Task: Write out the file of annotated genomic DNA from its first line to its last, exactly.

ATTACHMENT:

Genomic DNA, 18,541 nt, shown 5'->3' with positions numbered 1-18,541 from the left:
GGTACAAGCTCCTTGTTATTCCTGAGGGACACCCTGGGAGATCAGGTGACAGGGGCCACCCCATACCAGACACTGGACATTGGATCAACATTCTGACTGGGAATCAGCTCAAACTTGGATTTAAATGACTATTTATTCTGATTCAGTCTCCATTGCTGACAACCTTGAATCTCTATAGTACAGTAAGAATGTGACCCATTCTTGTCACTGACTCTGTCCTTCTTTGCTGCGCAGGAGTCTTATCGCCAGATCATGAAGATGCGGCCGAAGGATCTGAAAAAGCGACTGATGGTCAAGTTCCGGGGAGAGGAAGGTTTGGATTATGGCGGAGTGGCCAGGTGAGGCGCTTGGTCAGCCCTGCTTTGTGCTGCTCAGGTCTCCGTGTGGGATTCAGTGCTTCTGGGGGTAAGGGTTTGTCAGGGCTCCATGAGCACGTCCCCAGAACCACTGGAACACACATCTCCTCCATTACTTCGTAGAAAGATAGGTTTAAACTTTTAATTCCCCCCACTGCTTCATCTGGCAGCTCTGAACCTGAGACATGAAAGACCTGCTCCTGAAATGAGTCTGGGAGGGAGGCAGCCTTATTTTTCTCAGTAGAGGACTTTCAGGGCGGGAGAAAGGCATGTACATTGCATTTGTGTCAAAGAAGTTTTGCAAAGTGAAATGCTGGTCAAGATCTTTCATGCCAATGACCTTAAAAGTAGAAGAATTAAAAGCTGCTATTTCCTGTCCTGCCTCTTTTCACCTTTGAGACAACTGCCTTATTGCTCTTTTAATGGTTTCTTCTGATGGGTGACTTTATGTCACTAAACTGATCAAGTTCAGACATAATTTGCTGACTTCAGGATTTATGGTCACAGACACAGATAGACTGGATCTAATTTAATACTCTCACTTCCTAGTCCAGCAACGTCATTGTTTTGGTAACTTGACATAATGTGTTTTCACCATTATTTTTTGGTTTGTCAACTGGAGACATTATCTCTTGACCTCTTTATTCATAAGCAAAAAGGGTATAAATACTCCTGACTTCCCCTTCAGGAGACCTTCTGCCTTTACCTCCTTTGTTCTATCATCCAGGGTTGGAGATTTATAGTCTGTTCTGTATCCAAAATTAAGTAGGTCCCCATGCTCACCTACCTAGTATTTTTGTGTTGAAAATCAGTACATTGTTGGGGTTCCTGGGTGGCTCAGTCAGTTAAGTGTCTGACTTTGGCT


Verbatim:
Genomic DNA, 18,541 nt, shown 5'->3' with positions numbered 1-18,541 from the left:
GGTACAAGCTCCTTGTTATTCCTGAGGGACACCCTGGGAGATCAGGTGACAGGGGCCACCCCATACCAGACACTGGACATTGGATCAACATTCTGACTGGGAATCAGCTCAAACTTGGATTTAAATGACTATTTATTCTGATTCAGTCTCCATTGCTGACAACCTTGAATCTCTATAGTACAGTAAGAATGTGACCCATTCTTGTCACTGACTCTGTCCTTCTTTGCTGCGCAGGAGTCTTATCGCCAGATCATGAAGATGCGGCCGAAGGATCTGAAAAAGCGACTGATGGTCAAGTTCCGGGGAGAGGAAGGTTTGGATTATGGCGGAGTGGCCAGGTGAGGCGCTTGGTCAGCCCTGCTTTGTGCTGCTCAGGTCTCCGTGTGGGATTCAGTGCTTCTGGGGGTAAGGGTTTGTCAGGGCTCCATGAGCACGTCCCCAGAACCACTGGAACACACATCTCCTCCATTACTTCGTAGAAAGATAGGTTTAAACTTTTAATTCCCCCCACTGCTTCATCTGGCAGCTCTGAACCTGAGACATGAAAGACCTGCTCCTGAAATGAGTCTGGGAGGGAGGCAGCCTTATTTTTCTCAGTAGAGGACTTTCAGGGCGGGAGAAAGGCATGTACATTGCATTTGTGTCAAAGAAGTTTTGCAAAGTGAAATGCTGGTCAAGATCTTTCATGCCAATGACCTTAAAAGTAGAAGAATTAAAAGCTGCTATTTCCTGTCCTGCCTCTTTTCACCTTTGAGACAACTGCCTTATTGCTCTTTTAATGGTTTCTTCTGATGGGTGACTTTATGTCACTAAACTGATCAAGTTCAGACATAATTTGCTGACTTCAGGATTTATGGTCACAGACACAGATAGACTGGATCTAATTTAATACTCTCACTTCCTAGTCCAGCAACGTCATTGTTTTGGTAACTTGACATAATGTGTTTTCACCATTATTTTTTGGTTTGTCAACTGGAGACATTATCTCTTGACCTCTTTATTCATAAGCAAAAAGGGTATAAATACTCCTGACTTCCCCTTCAGGAGACCTTCTGCCTTTACCTCCTTTGTTCTATCATCCAGGGTTGGAGATTTATAGTCTGTTCTGTATCCAAAATTAAGTAGGTCCCCATGCTCACCTACCTAGTATTTTTGTGTTGAAAATCAGTACATTGTTGGGGTTCCTGGGTGGCTCAGTCAGTTAAGTGTCTGACTTTGGCT